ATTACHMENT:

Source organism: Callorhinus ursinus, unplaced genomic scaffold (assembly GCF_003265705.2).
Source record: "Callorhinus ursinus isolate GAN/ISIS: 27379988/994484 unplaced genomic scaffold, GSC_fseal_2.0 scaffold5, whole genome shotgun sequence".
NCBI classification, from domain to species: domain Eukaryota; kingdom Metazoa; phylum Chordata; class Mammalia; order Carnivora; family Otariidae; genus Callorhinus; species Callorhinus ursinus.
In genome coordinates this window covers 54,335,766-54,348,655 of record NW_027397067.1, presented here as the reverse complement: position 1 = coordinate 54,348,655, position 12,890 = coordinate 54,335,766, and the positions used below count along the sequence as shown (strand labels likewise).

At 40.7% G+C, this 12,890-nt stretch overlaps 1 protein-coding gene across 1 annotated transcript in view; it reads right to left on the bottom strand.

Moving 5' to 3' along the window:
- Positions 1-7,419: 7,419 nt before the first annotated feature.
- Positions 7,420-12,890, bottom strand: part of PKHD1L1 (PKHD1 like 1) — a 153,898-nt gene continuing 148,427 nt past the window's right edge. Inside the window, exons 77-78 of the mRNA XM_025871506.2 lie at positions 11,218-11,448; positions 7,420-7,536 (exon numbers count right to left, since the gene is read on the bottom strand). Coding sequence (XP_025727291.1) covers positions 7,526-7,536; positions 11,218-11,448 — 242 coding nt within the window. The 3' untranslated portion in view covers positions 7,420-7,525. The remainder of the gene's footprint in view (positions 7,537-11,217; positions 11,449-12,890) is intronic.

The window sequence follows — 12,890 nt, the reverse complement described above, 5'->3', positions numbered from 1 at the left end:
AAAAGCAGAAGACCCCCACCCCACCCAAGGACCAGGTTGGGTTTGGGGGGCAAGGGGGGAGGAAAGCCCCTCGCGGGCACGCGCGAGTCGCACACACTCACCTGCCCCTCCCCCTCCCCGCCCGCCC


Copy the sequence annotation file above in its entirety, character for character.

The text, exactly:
Source organism: Callorhinus ursinus, unplaced genomic scaffold (assembly GCF_003265705.2).
Source record: "Callorhinus ursinus isolate GAN/ISIS: 27379988/994484 unplaced genomic scaffold, GSC_fseal_2.0 scaffold5, whole genome shotgun sequence".
NCBI classification, from domain to species: domain Eukaryota; kingdom Metazoa; phylum Chordata; class Mammalia; order Carnivora; family Otariidae; genus Callorhinus; species Callorhinus ursinus.
In genome coordinates this window covers 54,335,766-54,348,655 of record NW_027397067.1, presented here as the reverse complement: position 1 = coordinate 54,348,655, position 12,890 = coordinate 54,335,766, and the positions used below count along the sequence as shown (strand labels likewise).

At 40.7% G+C, this 12,890-nt stretch overlaps 1 protein-coding gene across 1 annotated transcript in view; it reads right to left on the bottom strand.

Moving 5' to 3' along the window:
- Positions 1-7,419: 7,419 nt before the first annotated feature.
- Positions 7,420-12,890, bottom strand: part of PKHD1L1 (PKHD1 like 1) — a 153,898-nt gene continuing 148,427 nt past the window's right edge. Inside the window, exons 77-78 of the mRNA XM_025871506.2 lie at positions 11,218-11,448; positions 7,420-7,536 (exon numbers count right to left, since the gene is read on the bottom strand). Coding sequence (XP_025727291.1) covers positions 7,526-7,536; positions 11,218-11,448 — 242 coding nt within the window. The 3' untranslated portion in view covers positions 7,420-7,525. The remainder of the gene's footprint in view (positions 7,537-11,217; positions 11,449-12,890) is intronic.

The window sequence follows — 12,890 nt, the reverse complement described above, 5'->3', positions numbered from 1 at the left end:
AAAAGCAGAAGACCCCCACCCCACCCAAGGACCAGGTTGGGTTTGGGGGGCAAGGGGGGAGGAAAGCCCCTCGCGGGCACGCGCGAGTCGCACACACTCACCTGCCCCTCCCCCTCCCCGCCCGCCC